In the weeks since Kudrin made a surprise appearance at Putin’s annual live call-in program with carefully vetted Russian citizens, when he harshly criticized the president’s economic policies, the media has been abuzz with speculation that the former finance minister would replace the hapless Dmitry Medvedev as premier.
"The president has already given the go-ahead for this move in principle," the daily “Nezavisimaya gazeta” reported last week, citing an unidentified "informed source in the security services." But, the report continued, "a struggle around the issue is continuing within the regime and Kudrin has many opponents."
For his part, Kudrin claims he’s not interested -- at least not right now.
"I think I have a wealth of experience and abilities, but I do not agree with a number of decisions made by the political leadership," Kudrin said on May 19 at a seminar in Voronezh. "I’m not interested in being a technical prime minister who carries out policies that are alien to me. Maybe after some time the situation will change."
A day later, speaking at an event in the State Duma, Kudrin lashed out at the authorities, saying the country needed to modernize economically and politically or risk stagnation and decay.
"Stagnation is not a one-day story," he said. "Even if we roll our sleeves up now, we'll have to toil three or five years to attain new elements of effectiveness...The political system is lagging behind the challenges of the time, and does not ensure the mechanism for arranging the modernization of the country."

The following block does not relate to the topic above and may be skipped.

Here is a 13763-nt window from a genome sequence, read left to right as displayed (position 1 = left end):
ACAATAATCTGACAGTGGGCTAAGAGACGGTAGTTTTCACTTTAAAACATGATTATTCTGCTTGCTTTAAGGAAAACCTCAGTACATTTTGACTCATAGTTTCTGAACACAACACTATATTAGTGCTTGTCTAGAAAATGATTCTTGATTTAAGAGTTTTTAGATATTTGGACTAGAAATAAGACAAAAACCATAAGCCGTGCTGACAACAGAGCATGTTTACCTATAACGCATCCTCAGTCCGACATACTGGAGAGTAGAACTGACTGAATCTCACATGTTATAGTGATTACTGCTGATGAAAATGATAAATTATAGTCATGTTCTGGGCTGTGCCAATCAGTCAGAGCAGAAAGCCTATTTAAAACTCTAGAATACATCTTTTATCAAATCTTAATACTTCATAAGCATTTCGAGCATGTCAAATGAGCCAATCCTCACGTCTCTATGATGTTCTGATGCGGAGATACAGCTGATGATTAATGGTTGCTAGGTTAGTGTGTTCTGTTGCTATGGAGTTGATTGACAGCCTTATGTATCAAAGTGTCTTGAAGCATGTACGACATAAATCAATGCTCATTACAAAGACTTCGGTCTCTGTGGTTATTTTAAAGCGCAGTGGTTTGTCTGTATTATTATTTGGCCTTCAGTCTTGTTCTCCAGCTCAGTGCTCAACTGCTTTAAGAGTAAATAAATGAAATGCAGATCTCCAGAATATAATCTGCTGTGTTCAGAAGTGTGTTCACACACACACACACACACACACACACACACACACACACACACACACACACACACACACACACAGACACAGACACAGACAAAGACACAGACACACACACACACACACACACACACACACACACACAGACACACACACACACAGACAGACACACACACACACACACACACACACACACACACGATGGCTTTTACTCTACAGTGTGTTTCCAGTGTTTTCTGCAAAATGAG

Kudrin added that there is no "internal stimulus" for economic reforms and that the regime needed to overhaul the electoral system and "take steps toward broader representation" in the government and legislature. He said legislation requiring NGOs receiving foreign funding to register as "foreign agents" was "by any measure an obvious restriction of civil society."
Kudrin, of course, was careful. He slammed Medvedev’s government. He took shots at the ruling United Russia party. But he did not criticize Putin personally or directly.
Part of this, no doubt, is explained by the two men's long and close friendship, which goes back to when both of them served in the St. Petersburg city government in the 1990s. But part of it, I think, is also because Kudrin is playing a very delicate game with Putin.
I believe Kudrin is trying in private to convince his old pal that by listening to his siloviki colleagues from the KGB, by cracking down on civil society, by stalling on economic reform, and by abandoning political reform, he is harming the country, destroying his legacy, and missing an opportunity. And he is, ever so carefully, applying pressure in public.
Kudrin is one of the few people in the elite that can dance this way with Putin and get away with it -- and he knows it. Whether this has any chance of success, whether Putin is at all malleable at this stage of the game, is another question.
And Putin also appears to be using his old friend and the speculation surrounding his possible return to politics -- and it has nothing to do with being interested in the types of reform and institution building Kudrin is fond of lecturing about.
No, for Putin it is all about control, about keeping his subordinates in fear and on tenterhooks.
"Putin finds it boring to develop institutions. He prefers to send signals to his subordinates," political analyst Rustem Falyakhov wrote on his blog in Gazeta.ru. "This is why he brought Kudrin back, in the virtual sense. As a bogeyman for the government. If economic growth drops to the level of recession, the Kremlin has a premier ready to take over. Now the government must waste no time sleeping and must be afraid."
If that is indeed Putin’s strategy, it’s all well and good -- until the economic crisis many have been predicting finally comes and he actually needs to fire Medvedev’s government.
And then Putin will have a very important choice to make. And so will Kudrin.
-- Brian Whitmore